Now is the time to tackle carbon pricing, when the oil price collapse will sugar the pill
Britain’s last financial budget before polling day, announced on March 18, included the inevitable pre-election boondoggles. It also sent mixed messages on the environment.
A £1.3 billion cut in taxes to boost North Sea fossil fuel production after the halving in global oil prices predictably had climate change campaigners up in arms. Also included was funding (through complex contracts-for-difference in the electricity market) for a big new renewable energy project, the Swansea Bay tidal lagoon, along with a slew of smaller measures such as another increase in the landfill tax and a boost for ultra low emission vehicles.
Green window-dressing from a business-as-usual Chancellor, perhaps? Or, less cynically, just another example of the messy reality of transitioning from the old economy to a new and by no means yet certain green economy.
One week later came news of another knock-on from the oil price drop: the possible immediate collapse of Closed Loop Recycling, the UK’s principal food grade recycled plastic manufacturer. I visited the plant in Dagenham some years ago while a London Assembly member and am still in awe of the hi-tech machines that take a jumble of mixed plastic waste in at one end and produce pristine PET and HDPE at the other end, clean enough to eat off, literally.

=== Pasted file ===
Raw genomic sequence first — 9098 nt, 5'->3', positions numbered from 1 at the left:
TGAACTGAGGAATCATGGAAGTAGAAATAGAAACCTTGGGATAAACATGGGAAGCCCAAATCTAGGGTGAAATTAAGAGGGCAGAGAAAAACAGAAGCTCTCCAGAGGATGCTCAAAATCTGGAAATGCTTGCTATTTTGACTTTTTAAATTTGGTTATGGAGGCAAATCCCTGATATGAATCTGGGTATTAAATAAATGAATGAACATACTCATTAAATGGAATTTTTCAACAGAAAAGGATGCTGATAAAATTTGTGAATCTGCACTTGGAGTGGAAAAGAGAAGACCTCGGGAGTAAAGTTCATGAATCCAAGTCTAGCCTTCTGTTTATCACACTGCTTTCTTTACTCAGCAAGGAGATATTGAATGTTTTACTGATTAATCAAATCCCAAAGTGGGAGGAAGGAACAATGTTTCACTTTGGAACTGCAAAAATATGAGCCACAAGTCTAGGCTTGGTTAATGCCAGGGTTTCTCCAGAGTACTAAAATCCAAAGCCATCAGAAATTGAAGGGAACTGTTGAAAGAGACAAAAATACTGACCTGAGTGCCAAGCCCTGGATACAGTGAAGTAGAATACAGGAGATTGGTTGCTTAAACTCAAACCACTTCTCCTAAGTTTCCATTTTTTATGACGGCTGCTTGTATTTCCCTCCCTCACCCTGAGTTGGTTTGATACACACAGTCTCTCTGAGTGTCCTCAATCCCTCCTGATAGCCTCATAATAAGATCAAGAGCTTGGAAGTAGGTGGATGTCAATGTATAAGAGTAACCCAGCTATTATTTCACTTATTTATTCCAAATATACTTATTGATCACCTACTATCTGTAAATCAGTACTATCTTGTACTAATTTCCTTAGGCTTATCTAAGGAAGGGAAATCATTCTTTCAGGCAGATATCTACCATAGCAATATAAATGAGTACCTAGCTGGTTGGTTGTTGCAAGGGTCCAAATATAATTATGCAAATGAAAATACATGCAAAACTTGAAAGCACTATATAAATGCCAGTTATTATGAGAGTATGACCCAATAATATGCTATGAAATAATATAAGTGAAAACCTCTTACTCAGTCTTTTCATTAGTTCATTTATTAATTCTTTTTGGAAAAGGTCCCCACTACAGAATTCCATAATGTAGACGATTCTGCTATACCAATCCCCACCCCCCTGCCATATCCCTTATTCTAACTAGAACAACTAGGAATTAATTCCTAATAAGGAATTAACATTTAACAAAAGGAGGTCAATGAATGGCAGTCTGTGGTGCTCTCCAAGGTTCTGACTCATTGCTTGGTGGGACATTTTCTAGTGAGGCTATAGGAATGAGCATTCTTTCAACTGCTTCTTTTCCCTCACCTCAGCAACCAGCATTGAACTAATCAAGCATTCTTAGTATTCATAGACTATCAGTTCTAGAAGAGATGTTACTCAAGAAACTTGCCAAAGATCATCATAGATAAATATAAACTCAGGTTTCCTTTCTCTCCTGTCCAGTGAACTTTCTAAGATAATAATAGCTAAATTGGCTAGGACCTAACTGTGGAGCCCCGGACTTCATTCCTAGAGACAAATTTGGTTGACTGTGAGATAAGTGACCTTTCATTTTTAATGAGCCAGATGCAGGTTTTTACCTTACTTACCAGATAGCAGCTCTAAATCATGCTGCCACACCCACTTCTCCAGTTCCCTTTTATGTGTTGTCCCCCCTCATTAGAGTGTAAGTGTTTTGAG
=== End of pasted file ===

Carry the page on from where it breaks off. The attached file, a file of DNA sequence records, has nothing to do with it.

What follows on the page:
However, with virgin plastic prices currently falling 20% or more a year, according to WRAP, the financial model is clearly under severe threat. In this instance at least, the circular economy risks rapidly switching to a straight line, downwards.
What can be done?
One option for public policy makers is to seize the opportunity of lower oil prices to make a start on introducing a carbon tax. The lesson from landfill is that taxes can make a big difference. That started out at £8 per tonne, climbing steadily to today’s £80, without the economic roof falling in. The ultimate impact has been transformative.
Earlier this year, The Economist newspaper highlighted a recent OECD study on the economic cost of environmental regulations. Straying from the publication’s usual party line, that surprisingly concluded “an increase in stringency of environmental policies does not harm productivity growth.”
What better time to bring in counter-cyclical measures against planet-threatening fossil fuels? Indeed, if not now, then when?